48 LIFE CYCLE OF STARSVIF!!!! - A star’s life cycle is determined by its MASSThe larger the star, the faster it burns out!A star’s MASS is determined by the MATTER available in the nebula of formation
49 LIFE CYCLE OF STARS SUN-LIKE STARS RED GIANT PLANETARY NEBULA (NOVA) (UP TO 1.5 X MASS OF OUR SUN)RED GIANTPLANETARY NEBULA (NOVA)WHITE DWARFBLACK DWARFSTELLAR NURSERYMASSIVE STARS(1.5 – 3 X OUR SUN)RED SUPERGIANTSUPERNOVANEUTRON STARSTARS FORM IN A NEBULA OF GAS & DUSTSUPERMASSIVE STARS> 3 X OUR SUNRED SUPERGIANTSUPERNOVABLACKHOLE
50 DEATH OF A SUN-LIKE STAR RED GIANTNEBULAWHITE DWARFBLACK DWARFSTAR COOLS ARE SHRINKS BECOMING ONLY A FEW THOUSAND MILES ACROSS!NO NUCLEAR REACTIONLONGEST, MOST STABLE PERIOD OF A STAR’S LIFE – CONVERTS HYDROGEN TO HELIUM, RADIATING HEAT & LIGHTSTAR LOSES ALL HEAT TO SPACE AND BECOMES COLD AND DARK CARBON BALLNUCLEAR FUEL DEPLETES, CORE CONTRACTS, SHELL EXPANDSOUTER LAYERS DRIFT OFF INTO SPACE IN SPHERE-LIKE PATTERN
51 GIANTS/SUPERGIANTS the brightest & largest kind of star luminosities of 10,000 to 100,000radii of 20 to several hundred solar radii (they are about the size of Jupiter's orbit!!!!)two types are red supergiants (Betelgeuse and Antares) and blue supergiants (Rigel)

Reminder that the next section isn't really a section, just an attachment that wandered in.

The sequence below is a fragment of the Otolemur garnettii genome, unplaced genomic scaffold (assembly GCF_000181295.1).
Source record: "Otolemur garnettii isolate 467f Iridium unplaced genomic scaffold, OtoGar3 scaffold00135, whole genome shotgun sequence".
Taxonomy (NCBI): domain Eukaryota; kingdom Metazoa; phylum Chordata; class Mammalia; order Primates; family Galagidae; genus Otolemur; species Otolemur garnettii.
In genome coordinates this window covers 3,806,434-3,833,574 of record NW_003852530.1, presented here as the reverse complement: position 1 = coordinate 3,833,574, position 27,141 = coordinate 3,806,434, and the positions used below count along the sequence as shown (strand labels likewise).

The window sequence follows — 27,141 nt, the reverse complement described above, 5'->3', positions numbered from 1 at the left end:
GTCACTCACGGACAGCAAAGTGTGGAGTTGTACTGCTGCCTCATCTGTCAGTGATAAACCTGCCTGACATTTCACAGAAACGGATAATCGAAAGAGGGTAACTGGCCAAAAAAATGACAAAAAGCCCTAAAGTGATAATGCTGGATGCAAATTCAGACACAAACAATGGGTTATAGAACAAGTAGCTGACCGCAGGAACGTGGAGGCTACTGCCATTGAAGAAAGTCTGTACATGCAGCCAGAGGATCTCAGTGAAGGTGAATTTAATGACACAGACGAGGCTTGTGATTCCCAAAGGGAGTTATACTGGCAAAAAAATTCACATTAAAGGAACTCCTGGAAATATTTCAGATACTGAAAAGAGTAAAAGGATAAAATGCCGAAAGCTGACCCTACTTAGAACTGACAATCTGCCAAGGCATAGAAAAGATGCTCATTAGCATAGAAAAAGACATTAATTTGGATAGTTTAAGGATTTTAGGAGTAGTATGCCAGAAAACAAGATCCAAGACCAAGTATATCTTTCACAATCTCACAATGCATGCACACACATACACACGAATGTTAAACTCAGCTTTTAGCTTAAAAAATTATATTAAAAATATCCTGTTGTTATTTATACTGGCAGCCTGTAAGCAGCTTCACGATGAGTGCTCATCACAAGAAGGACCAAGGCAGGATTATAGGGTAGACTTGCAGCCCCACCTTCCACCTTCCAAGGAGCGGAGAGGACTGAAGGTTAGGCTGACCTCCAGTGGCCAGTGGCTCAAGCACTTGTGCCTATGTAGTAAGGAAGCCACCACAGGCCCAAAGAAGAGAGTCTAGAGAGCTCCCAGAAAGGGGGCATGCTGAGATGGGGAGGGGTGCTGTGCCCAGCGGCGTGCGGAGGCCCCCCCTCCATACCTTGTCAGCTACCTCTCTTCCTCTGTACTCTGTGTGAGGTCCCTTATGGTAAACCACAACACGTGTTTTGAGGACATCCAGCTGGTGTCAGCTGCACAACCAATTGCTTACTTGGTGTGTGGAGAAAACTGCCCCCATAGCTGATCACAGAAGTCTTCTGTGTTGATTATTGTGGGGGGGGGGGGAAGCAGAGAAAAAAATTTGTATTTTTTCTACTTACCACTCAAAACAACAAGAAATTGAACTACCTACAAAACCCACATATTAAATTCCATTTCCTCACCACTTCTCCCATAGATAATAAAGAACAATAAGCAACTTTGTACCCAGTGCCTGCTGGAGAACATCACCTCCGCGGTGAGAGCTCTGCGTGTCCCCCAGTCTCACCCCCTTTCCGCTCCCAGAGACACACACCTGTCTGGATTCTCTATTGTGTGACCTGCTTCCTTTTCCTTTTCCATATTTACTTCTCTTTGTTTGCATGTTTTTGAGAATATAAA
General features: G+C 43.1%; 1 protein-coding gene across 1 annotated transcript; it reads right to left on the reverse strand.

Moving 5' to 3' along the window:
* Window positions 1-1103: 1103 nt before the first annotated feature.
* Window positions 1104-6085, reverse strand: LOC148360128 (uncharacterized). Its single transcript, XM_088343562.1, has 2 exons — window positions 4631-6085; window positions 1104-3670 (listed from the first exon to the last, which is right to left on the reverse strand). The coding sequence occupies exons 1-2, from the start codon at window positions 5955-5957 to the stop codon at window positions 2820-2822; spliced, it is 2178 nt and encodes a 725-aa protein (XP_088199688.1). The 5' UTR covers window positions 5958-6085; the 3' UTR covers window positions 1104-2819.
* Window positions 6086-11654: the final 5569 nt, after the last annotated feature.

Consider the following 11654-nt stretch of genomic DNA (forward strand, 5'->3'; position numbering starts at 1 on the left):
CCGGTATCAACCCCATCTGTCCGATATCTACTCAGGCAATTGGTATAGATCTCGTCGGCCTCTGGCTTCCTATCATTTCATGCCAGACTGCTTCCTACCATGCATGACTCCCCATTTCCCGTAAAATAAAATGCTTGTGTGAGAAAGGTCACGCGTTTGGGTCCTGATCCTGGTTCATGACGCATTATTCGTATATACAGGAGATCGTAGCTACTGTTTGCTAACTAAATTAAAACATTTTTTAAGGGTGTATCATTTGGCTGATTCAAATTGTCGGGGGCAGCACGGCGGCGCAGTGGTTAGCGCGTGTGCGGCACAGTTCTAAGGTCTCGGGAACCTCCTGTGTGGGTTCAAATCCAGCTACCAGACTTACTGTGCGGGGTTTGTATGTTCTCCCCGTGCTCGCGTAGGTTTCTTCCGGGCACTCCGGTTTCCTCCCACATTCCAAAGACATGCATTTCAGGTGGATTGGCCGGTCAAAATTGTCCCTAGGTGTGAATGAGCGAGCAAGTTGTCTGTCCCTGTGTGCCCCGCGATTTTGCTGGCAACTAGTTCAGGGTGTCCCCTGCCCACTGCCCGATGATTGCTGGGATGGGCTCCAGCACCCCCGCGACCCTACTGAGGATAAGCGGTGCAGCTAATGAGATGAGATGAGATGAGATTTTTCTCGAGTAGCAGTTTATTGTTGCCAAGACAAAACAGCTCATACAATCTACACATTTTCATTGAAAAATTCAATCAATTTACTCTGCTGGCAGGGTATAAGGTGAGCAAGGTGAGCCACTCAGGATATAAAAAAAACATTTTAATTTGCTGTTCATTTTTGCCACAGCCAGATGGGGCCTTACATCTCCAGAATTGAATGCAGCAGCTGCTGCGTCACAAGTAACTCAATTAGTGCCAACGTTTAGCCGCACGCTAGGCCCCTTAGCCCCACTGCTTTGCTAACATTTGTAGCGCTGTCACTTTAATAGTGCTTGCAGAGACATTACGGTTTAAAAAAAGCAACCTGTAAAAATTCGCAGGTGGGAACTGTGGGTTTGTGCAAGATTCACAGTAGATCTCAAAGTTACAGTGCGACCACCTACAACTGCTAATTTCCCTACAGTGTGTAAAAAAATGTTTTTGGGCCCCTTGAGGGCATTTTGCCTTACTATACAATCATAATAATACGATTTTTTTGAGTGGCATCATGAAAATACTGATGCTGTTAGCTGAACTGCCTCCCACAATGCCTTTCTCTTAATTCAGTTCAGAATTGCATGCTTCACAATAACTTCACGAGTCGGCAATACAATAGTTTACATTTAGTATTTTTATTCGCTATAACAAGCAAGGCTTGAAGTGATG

52 Betelgeuse a red supergiant, with about 20 times the mass and 800 times the radius of the Sun, so huge that it could easily contain the orbits of Mercury, Venus, Earth, Mars & Jupiter. It will probably explode as a supernova at some point within the next 100,000 years. Even at its relatively remote distance, it normally ranks as the tenth brightest star in the sky.Rigel, a blue supergiant, has a diameter of about 100 million kilometers, some seventy times that of the Sun. Within a few million years, it will probably evolve to become a red supergiant like its neighbor in Orion (though not in physical space), Betelgeuse.
53 Dwarf StarsA term used, oddly enough, to describe any star that is of normal size for its massThe Sun, for example, is classified as a yellow dwarfIn general, dwarf stars lie on the main sequence and are in the process of converting hydrogen to helium by nuclear fusion in their cores